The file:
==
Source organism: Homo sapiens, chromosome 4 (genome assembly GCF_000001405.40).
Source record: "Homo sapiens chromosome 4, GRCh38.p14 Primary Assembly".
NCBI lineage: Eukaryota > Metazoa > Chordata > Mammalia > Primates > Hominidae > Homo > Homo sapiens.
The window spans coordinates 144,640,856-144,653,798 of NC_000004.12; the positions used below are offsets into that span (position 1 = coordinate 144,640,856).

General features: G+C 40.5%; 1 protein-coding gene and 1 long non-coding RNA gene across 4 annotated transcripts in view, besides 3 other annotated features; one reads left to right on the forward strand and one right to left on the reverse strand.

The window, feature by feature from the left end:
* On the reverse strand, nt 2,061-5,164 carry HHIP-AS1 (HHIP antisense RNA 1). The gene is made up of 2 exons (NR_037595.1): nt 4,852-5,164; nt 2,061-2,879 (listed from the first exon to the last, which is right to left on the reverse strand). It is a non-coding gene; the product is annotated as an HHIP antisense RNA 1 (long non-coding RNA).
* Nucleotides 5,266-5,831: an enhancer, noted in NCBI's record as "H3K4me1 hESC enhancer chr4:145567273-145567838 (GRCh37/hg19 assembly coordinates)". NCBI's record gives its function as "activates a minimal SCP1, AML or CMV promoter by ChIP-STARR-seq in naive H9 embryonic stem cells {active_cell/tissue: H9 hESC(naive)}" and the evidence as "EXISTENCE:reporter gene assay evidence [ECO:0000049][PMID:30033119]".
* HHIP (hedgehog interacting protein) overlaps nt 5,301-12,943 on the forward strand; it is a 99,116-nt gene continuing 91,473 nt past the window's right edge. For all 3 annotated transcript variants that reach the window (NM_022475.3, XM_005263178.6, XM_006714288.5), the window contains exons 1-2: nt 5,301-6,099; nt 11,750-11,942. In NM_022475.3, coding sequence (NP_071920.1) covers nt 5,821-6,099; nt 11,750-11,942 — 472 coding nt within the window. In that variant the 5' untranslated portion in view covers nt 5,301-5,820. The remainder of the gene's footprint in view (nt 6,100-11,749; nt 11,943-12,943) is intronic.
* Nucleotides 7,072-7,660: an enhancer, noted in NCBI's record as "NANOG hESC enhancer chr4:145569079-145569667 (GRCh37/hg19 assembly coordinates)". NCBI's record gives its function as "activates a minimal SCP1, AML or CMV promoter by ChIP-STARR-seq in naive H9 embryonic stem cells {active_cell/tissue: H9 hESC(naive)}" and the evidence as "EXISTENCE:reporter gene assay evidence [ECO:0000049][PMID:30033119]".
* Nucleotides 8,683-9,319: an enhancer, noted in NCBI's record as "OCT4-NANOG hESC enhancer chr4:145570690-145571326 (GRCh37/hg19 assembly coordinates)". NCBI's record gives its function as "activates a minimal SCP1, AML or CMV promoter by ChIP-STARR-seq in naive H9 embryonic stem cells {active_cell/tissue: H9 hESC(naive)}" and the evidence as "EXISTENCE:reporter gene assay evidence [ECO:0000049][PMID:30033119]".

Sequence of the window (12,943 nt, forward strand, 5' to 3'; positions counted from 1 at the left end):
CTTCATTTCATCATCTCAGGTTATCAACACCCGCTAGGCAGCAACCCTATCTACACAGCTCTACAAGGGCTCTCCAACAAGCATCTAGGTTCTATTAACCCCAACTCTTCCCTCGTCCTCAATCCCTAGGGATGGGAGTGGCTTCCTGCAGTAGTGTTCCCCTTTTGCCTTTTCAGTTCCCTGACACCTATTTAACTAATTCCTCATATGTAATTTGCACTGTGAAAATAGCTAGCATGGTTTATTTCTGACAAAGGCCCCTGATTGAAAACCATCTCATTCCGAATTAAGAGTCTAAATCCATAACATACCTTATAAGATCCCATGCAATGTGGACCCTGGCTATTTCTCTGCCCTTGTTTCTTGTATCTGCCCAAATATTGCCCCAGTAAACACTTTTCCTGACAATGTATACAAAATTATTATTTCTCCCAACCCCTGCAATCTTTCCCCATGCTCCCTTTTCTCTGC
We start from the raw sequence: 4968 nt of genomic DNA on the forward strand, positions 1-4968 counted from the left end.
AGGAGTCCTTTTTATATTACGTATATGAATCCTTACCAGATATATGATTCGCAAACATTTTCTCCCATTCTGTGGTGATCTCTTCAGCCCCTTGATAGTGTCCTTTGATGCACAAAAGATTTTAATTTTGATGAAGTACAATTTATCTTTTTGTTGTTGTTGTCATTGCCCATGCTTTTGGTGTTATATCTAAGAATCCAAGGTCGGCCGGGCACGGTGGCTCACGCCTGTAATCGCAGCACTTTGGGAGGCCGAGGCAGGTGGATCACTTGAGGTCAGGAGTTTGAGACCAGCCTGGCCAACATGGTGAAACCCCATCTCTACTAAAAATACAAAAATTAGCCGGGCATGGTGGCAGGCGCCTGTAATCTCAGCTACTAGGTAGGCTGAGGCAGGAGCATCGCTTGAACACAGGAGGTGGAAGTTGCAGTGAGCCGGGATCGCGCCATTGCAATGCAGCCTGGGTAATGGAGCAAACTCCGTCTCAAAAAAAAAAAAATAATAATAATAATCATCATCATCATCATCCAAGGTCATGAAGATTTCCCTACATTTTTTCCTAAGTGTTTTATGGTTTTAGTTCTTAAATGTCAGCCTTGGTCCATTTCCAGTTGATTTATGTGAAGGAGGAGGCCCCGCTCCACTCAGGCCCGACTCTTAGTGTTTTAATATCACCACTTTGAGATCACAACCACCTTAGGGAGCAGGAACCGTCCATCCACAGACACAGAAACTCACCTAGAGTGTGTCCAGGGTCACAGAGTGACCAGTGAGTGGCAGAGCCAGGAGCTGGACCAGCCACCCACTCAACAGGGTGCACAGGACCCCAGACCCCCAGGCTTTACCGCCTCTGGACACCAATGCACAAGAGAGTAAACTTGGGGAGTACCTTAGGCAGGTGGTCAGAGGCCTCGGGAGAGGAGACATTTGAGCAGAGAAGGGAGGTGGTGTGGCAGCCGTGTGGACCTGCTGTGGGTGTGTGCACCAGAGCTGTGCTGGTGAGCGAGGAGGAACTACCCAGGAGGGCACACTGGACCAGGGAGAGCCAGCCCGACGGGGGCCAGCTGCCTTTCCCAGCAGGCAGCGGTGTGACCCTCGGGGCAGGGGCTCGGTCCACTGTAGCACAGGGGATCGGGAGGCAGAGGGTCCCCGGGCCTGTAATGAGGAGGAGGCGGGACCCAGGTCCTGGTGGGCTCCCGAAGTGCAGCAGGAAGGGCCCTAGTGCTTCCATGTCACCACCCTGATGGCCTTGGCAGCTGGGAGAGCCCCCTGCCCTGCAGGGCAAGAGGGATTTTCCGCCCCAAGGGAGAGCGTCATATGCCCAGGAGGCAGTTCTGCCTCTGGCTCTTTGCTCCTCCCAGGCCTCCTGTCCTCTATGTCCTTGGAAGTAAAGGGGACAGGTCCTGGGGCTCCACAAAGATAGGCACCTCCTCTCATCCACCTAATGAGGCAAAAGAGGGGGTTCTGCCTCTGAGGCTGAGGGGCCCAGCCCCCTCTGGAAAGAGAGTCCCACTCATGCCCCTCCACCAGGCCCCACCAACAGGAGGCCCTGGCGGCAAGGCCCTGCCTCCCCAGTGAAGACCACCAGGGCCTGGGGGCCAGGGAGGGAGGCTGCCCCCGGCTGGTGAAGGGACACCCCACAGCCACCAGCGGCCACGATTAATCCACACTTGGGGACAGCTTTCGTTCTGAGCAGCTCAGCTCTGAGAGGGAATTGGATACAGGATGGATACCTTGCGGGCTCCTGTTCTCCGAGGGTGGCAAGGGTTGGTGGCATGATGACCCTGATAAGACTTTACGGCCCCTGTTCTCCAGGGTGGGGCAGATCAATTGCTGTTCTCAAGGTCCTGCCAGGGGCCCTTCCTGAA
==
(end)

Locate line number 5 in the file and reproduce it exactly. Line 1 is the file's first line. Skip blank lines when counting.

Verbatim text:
General features: G+C 40.5%; 1 protein-coding gene and 1 long non-coding RNA gene across 4 annotated transcripts in view, besides 3 other annotated features; one reads left to right on the forward strand and one right to left on the reverse strand.